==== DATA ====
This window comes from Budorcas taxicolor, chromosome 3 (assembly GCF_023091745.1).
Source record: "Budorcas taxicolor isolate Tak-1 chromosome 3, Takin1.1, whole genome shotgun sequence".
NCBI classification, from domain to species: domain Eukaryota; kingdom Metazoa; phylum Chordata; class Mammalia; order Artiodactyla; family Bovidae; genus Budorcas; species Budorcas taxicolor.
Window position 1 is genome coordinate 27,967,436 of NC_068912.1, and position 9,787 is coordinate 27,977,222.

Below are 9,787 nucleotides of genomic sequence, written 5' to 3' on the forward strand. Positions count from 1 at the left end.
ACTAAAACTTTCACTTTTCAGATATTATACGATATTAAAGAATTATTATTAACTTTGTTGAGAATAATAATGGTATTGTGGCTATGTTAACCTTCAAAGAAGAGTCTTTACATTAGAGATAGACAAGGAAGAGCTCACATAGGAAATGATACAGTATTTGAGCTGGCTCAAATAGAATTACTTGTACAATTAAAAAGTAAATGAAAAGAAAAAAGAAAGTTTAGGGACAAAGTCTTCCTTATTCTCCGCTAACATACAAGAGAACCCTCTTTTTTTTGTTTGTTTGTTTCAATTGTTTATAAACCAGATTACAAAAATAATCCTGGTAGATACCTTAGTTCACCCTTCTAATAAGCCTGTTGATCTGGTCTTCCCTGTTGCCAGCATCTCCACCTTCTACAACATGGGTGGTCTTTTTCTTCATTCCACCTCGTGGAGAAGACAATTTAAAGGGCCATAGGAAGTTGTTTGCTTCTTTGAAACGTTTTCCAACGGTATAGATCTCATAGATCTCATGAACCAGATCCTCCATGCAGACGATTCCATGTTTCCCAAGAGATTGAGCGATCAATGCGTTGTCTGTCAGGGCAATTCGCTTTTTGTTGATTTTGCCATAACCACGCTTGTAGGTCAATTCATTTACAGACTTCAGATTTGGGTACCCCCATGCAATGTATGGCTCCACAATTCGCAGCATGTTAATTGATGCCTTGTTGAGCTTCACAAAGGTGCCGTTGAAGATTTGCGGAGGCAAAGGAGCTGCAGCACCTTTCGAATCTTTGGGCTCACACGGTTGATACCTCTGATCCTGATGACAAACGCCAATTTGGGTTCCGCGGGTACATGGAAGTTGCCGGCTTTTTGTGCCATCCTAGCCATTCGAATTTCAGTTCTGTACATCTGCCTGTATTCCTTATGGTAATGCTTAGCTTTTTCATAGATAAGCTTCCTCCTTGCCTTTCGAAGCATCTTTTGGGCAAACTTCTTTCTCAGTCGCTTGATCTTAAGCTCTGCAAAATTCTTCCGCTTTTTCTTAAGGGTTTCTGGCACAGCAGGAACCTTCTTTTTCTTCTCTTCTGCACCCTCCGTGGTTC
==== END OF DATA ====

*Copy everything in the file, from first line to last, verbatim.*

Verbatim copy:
This window comes from Budorcas taxicolor, chromosome 3 (assembly GCF_023091745.1).
Source record: "Budorcas taxicolor isolate Tak-1 chromosome 3, Takin1.1, whole genome shotgun sequence".
NCBI classification, from domain to species: domain Eukaryota; kingdom Metazoa; phylum Chordata; class Mammalia; order Artiodactyla; family Bovidae; genus Budorcas; species Budorcas taxicolor.
Window position 1 is genome coordinate 27,967,436 of NC_068912.1, and position 9,787 is coordinate 27,977,222.

Below are 9,787 nucleotides of genomic sequence, written 5' to 3' on the forward strand. Positions count from 1 at the left end.
ACTAAAACTTTCACTTTTCAGATATTATACGATATTAAAGAATTATTATTAACTTTGTTGAGAATAATAATGGTATTGTGGCTATGTTAACCTTCAAAGAAGAGTCTTTACATTAGAGATAGACAAGGAAGAGCTCACATAGGAAATGATACAGTATTTGAGCTGGCTCAAATAGAATTACTTGTACAATTAAAAAGTAAATGAAAAGAAAAAAGAAAGTTTAGGGACAAAGTCTTCCTTATTCTCCGCTAACATACAAGAGAACCCTCTTTTTTTTGTTTGTTTGTTTCAATTGTTTATAAACCAGATTACAAAAATAATCCTGGTAGATACCTTAGTTCACCCTTCTAATAAGCCTGTTGATCTGGTCTTCCCTGTTGCCAGCATCTCCACCTTCTACAACATGGGTGGTCTTTTTCTTCATTCCACCTCGTGGAGAAGACAATTTAAAGGGCCATAGGAAGTTGTTTGCTTCTTTGAAACGTTTTCCAACGGTATAGATCTCATAGATCTCATGAACCAGATCCTCCATGCAGACGATTCCATGTTTCCCAAGAGATTGAGCGATCAATGCGTTGTCTGTCAGGGCAATTCGCTTTTTGTTGATTTTGCCATAACCACGCTTGTAGGTCAATTCATTTACAGACTTCAGATTTGGGTACCCCCATGCAATGTATGGCTCCACAATTCGCAGCATGTTAATTGATGCCTTGTTGAGCTTCACAAAGGTGCCGTTGAAGATTTGCGGAGGCAAAGGAGCTGCAGCACCTTTCGAATCTTTGGGCTCACACGGTTGATACCTCTGATCCTGATGACAAACGCCAATTTGGGTTCCGCGGGTACATGGAAGTTGCCGGCTTTTTGTGCCATCCTAGCCATTCGAATTTCAGTTCTGTACATCTGCCTGTATTCCTTATGGTAATGCTTAGCTTTTTCATAGATAAGCTTCCTCCTTGCCTTTCGAAGCATCTTTTGGGCAAACTTCTTTCTCAGTCGCTTGATCTTAAGCTCTGCAAAATTCTTCCGCTTTTTCTTAAGGGTTTCTGGCACAGCAGGAACCTTCTTTTTCTTCTCTTCTGCACCCTCCGTGGTTC